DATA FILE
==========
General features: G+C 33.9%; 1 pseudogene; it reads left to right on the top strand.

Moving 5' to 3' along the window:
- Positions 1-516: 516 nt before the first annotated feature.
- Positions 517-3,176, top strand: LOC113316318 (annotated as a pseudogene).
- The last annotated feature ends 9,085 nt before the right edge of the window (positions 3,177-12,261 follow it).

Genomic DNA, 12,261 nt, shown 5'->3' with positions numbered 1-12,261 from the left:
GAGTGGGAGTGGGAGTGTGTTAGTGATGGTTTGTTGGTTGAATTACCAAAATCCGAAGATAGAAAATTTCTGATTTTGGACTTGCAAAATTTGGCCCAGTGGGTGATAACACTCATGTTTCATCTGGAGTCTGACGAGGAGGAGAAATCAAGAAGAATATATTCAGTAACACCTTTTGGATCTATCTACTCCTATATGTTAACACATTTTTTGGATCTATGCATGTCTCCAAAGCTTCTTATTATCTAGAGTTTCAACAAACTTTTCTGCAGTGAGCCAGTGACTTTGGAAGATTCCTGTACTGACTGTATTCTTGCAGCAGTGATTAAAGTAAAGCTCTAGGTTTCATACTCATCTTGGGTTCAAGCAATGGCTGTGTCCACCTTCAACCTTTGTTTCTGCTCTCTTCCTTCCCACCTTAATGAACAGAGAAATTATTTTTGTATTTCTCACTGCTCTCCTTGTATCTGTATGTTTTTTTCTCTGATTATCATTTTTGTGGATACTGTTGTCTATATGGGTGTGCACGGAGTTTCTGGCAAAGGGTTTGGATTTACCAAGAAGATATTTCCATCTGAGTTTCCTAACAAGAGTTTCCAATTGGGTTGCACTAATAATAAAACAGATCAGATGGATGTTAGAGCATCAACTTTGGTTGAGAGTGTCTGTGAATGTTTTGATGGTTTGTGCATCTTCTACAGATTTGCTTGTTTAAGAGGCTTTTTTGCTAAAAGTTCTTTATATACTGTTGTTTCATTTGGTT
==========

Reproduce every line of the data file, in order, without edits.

General features: G+C 33.9%; 1 pseudogene; it reads left to right on the top strand.

Moving 5' to 3' along the window:
- Positions 1-516: 516 nt before the first annotated feature.
- Positions 517-3,176, top strand: LOC113316318 (annotated as a pseudogene).
- The last annotated feature ends 9,085 nt before the right edge of the window (positions 3,177-12,261 follow it).

Genomic DNA, 12,261 nt, shown 5'->3' with positions numbered 1-12,261 from the left:
GAGTGGGAGTGGGAGTGTGTTAGTGATGGTTTGTTGGTTGAATTACCAAAATCCGAAGATAGAAAATTTCTGATTTTGGACTTGCAAAATTTGGCCCAGTGGGTGATAACACTCATGTTTCATCTGGAGTCTGACGAGGAGGAGAAATCAAGAAGAATATATTCAGTAACACCTTTTGGATCTATCTACTCCTATATGTTAACACATTTTTTGGATCTATGCATGTCTCCAAAGCTTCTTATTATCTAGAGTTTCAACAAACTTTTCTGCAGTGAGCCAGTGACTTTGGAAGATTCCTGTACTGACTGTATTCTTGCAGCAGTGATTAAAGTAAAGCTCTAGGTTTCATACTCATCTTGGGTTCAAGCAATGGCTGTGTCCACCTTCAACCTTTGTTTCTGCTCTCTTCCTTCCCACCTTAATGAACAGAGAAATTATTTTTGTATTTCTCACTGCTCTCCTTGTATCTGTATGTTTTTTTCTCTGATTATCATTTTTGTGGATACTGTTGTCTATATGGGTGTGCACGGAGTTTCTGGCAAAGGGTTTGGATTTACCAAGAAGATATTTCCATCTGAGTTTCCTAACAAGAGTTTCCAATTGGGTTGCACTAATAATAAAACAGATCAGATGGATGTTAGAGCATCAACTTTGGTTGAGAGTGTCTGTGAATGTTTTGATGGTTTGTGCATCTTCTACAGATTTGCTTGTTTAAGAGGCTTTTTTGCTAAAAGTTCTTTATATACTGTTGTTTCATTTGGTT